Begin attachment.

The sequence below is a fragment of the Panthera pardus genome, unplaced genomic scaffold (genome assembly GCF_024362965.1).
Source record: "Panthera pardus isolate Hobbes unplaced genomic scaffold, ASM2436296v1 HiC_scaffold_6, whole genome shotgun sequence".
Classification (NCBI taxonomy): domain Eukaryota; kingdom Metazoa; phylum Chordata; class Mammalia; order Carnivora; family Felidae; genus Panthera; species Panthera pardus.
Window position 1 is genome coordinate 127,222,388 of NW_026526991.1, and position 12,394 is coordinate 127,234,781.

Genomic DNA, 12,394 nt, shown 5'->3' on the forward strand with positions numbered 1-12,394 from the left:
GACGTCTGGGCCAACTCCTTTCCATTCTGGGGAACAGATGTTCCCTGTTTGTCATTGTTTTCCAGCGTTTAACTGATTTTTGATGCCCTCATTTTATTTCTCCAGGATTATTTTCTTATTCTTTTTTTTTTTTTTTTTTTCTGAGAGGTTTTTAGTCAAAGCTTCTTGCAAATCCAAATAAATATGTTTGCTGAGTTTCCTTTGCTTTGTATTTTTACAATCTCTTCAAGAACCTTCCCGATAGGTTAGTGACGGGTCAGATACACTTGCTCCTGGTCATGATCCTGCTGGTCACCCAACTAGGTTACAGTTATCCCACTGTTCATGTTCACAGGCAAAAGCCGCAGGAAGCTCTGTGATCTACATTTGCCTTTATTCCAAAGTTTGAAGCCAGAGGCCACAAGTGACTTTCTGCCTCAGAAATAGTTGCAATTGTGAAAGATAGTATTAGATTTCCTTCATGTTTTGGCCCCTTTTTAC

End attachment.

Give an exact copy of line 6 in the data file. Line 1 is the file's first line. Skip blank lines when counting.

GACGTCTGGGCCAACTCCTTTCCATTCTGGGGAACAGATGTTCCCTGTTTGTCATTGTTTTCCAGCGTTTAACTGATTTTTGATGCCCTCATTTTATTTCTCCAGGATTATTTTCTTATTCTTTTTTTTTTTTTTTTTTTCTGAGAGGTTTTTAGTCAAAGCTTCTTGCAAATCCAAATAAATATGTTTGCTGAGTTTCCTTTGCTTTGTATTTTTACAATCTCTTCAAGAACCTTCCCGATAGGTTAGTGACGGGTCAGATACACTTGCTCCTGGTCATGATCCTGCTGGTCACCCAACTAGGTTACAGTTATCCCACTGTTCATGTTCACAGGCAAAAGCCGCAGGAAGCTCTGTGATCTACATTTGCCTTTATTCCAAAGTTTGAAGCCAGAGGCCACAAGTGACTTTCTGCCTCAGAAATAGTTGCAATTGTGAAAGATAGTATTAGATTTCCTTCATGTTTTGGCCCCTTTTTAC